The Federal Motor Carrier Safety Administration has announced that a proposed rule that would require some truck drivers in Pennsylvania and around the country to undergo mandatory sleep apnea testing will be withdrawn on August 7. The rule was originally proposed to clear up ambiguity about when truck drivers with a high risk of developing the debilitating sleep disorder should be tested. The withdrawal of the proposal means that these decisions will continue to be left to medical professionals, carriers and truck drivers.
While road safety advocates may have supported the FMCSA’s proposed sleep apnea testing rule, some industry groups were opposed. A survey published in 2016 by a leading trade publication suggested that the proposed rule would result in about 40 percent of the nation’s truck drivers being tested. The Department of Transportation spent a great deal of time working on new sleep apnea testing standards in 2016. Interested parties were encouraged to attend listening sessions held in various parts of the country, and the matter was also discussed by the FMCSA’s Medical Review Board and Motor Carrier Safety Advisory Committee.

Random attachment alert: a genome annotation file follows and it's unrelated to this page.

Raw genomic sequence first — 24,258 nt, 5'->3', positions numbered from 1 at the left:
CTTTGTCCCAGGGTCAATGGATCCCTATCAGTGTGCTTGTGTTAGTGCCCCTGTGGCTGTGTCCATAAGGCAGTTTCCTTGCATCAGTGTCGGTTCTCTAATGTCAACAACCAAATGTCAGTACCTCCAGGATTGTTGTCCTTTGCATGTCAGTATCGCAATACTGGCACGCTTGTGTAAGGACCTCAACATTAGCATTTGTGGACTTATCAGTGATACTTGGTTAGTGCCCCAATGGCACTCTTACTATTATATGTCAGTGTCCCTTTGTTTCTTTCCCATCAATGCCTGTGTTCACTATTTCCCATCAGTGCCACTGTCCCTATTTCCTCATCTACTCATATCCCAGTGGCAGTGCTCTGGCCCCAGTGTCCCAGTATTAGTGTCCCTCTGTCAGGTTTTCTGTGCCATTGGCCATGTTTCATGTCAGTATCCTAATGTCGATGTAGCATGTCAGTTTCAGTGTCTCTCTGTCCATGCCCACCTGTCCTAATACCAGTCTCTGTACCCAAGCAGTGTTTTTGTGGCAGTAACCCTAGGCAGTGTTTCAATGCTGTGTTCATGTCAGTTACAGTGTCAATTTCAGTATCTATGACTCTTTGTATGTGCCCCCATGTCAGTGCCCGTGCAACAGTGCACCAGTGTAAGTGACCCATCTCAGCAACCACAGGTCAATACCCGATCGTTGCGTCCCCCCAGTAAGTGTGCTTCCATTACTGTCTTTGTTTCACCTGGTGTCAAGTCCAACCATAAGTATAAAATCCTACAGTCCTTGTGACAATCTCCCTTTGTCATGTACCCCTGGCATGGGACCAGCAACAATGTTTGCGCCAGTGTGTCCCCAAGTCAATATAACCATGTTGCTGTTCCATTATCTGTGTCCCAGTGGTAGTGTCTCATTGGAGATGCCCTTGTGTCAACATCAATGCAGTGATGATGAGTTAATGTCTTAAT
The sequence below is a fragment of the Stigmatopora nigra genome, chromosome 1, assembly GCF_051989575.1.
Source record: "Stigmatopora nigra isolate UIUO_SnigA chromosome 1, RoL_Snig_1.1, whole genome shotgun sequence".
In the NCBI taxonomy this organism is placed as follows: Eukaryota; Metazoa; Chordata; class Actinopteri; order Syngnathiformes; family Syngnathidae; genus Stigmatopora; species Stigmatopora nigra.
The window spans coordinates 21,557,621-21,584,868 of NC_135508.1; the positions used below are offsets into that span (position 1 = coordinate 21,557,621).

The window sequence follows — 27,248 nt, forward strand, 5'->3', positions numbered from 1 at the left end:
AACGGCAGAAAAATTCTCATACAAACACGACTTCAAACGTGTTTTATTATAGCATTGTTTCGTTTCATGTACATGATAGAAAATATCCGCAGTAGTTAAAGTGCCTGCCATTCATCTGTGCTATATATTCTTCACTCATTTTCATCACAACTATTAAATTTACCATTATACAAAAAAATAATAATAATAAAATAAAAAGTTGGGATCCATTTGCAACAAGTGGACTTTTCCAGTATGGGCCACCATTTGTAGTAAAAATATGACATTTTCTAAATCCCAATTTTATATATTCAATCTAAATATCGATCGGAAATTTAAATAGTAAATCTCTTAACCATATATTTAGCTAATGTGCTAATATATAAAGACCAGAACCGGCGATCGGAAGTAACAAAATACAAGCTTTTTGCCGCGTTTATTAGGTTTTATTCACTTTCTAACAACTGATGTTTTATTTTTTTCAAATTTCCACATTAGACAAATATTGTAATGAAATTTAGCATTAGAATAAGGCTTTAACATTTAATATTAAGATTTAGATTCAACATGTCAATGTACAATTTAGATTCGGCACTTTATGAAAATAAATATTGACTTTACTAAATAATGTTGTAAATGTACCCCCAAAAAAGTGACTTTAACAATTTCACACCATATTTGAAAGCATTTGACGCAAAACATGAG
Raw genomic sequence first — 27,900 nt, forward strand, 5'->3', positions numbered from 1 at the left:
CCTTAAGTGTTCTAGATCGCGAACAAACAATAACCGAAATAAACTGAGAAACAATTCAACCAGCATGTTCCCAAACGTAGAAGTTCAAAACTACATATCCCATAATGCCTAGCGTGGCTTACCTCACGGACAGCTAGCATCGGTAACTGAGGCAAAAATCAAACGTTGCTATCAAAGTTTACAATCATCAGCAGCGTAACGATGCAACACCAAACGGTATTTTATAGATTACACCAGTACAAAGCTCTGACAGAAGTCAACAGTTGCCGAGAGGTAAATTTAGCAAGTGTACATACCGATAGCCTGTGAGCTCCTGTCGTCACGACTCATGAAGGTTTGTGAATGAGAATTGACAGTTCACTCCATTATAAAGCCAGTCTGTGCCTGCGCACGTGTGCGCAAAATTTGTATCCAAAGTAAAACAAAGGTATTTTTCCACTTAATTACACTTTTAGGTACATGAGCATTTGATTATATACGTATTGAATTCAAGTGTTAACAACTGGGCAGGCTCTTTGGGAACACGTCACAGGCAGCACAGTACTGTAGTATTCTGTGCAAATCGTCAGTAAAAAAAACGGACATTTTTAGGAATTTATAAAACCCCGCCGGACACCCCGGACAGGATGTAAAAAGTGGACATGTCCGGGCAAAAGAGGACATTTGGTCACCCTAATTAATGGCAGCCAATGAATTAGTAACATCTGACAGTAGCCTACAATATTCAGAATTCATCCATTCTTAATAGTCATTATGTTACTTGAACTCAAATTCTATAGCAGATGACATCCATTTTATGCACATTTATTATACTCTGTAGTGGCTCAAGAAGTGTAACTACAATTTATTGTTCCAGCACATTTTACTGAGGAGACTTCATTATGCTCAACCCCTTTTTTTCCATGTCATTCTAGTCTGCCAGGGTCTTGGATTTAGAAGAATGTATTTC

The resulting proposal would have required all truck drivers with a body mass index of 40 or higher to be tested for sleep apnea. Testing would also have been mandatory for drivers in certain high-risk categories with BMIs of between 33 and 39. Truck drivers and logistics companies have claimed that implementation of the rule would have resulted in a wave of expensive and unnecessary testing.
The thought of a semi-tractor trailer traveling at highway speeds with a drowsy or sleeping driver behind the wheel is an unnerving one for motorists. When fatigue is suspected, personal injury attorneys with experience in truck accident cases may study crash reports closely for indications that the drivers involved suffered from known medical issues or federal hours of service rules could have been ignored.